Liberty Writers Global

We are a group of writers and editors who is passionate about African liberation, African history, African-American History, African-American Liberation, and General world history. Our platform is dedicated to reporting the good, bad, and ugly sides of African past, and present conditions. We are dedicated to using our voices to speak out for the oppressed peoples of the world and use our opinions to shape ideologies that will save our people.

How Black Fisherman Gary Duncan Was Arrested For Touching A White Boy’s Arm In 1966

How A Black Fisherman Gary Duncan Was Arrested For Touching A White Boy’s Arm In 1966

Black Fisherman Gary Duncan, a 19-year-old Black fisherman from Plaquemines Parish, Louisiana, witnessed his nephew and cousin being mobbed by a gang of White boys outside a recently integrated high school in October 1966. Duncan approached them in order to avoid a brawl. In the process, he touched the arm of a White youngster. Duncan was soon facing an allegation of cruelty to a minor.

At the time, Leander Perez, dubbed “the cigar-puffing D.A.”, was in charge of Plaquemines Parish, which was known for its segregationist policies. The charges against Duncan were dropped after he turned himself in. However, he was charged with assault and battery by the authorities. He was denied a jury trial and was sentenced to 60 days in prison and a fine of $150.

Duncan’s case was taken up by Richard Sobol, a civil rights lawyer during the height of Louisiana’s civil rights movement. Duncan and the White attorney from the North took the matter all the way to the Supreme Court, despite the dangers they faced. Duncan’s case was exceptional in that he gained a right to a jury trial that had not previously been guaranteed in Louisiana’s state courts.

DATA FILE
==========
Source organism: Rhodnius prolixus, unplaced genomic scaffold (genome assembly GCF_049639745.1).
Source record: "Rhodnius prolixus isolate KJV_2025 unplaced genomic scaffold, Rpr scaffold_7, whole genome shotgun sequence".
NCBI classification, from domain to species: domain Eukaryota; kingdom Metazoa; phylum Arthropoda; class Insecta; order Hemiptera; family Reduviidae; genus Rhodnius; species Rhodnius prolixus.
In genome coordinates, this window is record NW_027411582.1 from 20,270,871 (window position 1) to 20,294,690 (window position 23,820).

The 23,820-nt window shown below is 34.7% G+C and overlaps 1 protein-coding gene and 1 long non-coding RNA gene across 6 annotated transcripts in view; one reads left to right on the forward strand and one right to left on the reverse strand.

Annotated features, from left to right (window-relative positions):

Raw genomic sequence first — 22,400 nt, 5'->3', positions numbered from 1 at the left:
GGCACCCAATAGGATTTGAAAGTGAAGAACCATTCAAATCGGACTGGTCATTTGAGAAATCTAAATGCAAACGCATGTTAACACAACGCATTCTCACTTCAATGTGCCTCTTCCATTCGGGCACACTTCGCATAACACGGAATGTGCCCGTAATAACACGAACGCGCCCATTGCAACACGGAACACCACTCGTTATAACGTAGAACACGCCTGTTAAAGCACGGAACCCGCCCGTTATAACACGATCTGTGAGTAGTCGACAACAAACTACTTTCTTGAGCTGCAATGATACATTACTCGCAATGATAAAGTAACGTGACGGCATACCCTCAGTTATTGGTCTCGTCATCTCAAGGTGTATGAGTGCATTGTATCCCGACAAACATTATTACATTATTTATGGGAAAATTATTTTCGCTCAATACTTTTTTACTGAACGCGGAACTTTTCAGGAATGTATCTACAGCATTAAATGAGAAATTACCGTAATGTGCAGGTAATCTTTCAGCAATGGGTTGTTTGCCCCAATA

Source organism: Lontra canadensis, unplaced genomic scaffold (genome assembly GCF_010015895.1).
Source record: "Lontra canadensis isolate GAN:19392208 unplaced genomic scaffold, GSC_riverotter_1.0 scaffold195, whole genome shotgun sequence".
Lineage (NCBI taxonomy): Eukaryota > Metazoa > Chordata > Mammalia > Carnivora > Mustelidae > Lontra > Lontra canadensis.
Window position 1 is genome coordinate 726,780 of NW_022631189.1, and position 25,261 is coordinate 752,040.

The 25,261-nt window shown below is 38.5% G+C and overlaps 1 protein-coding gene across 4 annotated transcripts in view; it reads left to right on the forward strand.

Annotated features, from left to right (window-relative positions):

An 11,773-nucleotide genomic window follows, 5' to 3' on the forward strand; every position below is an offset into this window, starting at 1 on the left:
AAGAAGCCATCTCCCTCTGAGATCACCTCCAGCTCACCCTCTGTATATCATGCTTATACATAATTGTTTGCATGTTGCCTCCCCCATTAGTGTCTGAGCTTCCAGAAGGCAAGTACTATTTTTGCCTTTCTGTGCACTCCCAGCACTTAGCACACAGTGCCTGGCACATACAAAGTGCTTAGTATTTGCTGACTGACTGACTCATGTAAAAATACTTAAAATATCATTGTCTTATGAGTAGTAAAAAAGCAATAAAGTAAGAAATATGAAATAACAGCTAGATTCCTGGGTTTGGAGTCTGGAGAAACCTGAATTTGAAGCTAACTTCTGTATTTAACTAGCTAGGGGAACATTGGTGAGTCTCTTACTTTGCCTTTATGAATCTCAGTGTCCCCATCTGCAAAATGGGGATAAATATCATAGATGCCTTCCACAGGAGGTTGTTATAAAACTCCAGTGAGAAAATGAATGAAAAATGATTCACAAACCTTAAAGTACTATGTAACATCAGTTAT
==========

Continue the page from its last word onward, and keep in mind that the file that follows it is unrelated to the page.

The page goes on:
When the case reached the Supreme Court, it was noted that the justices were obliged to examine the question: Was Louisiana bound to provide a jury trial in these types of criminal cases?

“The Supreme Court ruled in Duncan v. Louisiana, a landmark case, that the Sixth Amendment provides a jury trial in criminal cases – and that this is ‘fundamental to the American structure of justice.’ According to the top court, states are likewise required to give such trials under the Fourteenth Amendment,” according to a report.

Duncan was able to obtain justice by standing up for his rights and challenging the oppressive system. Indeed, his appeal against the state of Louisiana established a precedent that states in the United States must honor jury trial requests.

Duncan’s story was recently examined in the documentary “A Crime on the Bayou.” Duncan, now 72, says in the video, “They intended to use me as an example for the rest of the Blacks,” as he tearfully recalls what happened to him.

The documentary’s director is Nancy Buirski. The Loving Story and The Rape of Recy Taylor are her previous films. According to Buirski, “A Crime on the Bayou” focuses on how the judicial system has been utilized to oppress Black people and other minority groups, as well as racism and social injustice.

“One of the main themes that come through in the movie that was significant to me was the notion that people come together and work together to try to change things,” she stated in an interview with KultureHub. You can see that, especially in The Loving Story. Recy Taylor is an example of this, as Rosa Parks comes to her aid and assists her in fighting the court arrangement. And it’s particularly apparent in Richard Sobol and Gary Duncan, who remained close friends until Sobol’s death.”

Share via
Copy link
Powered by Social Snap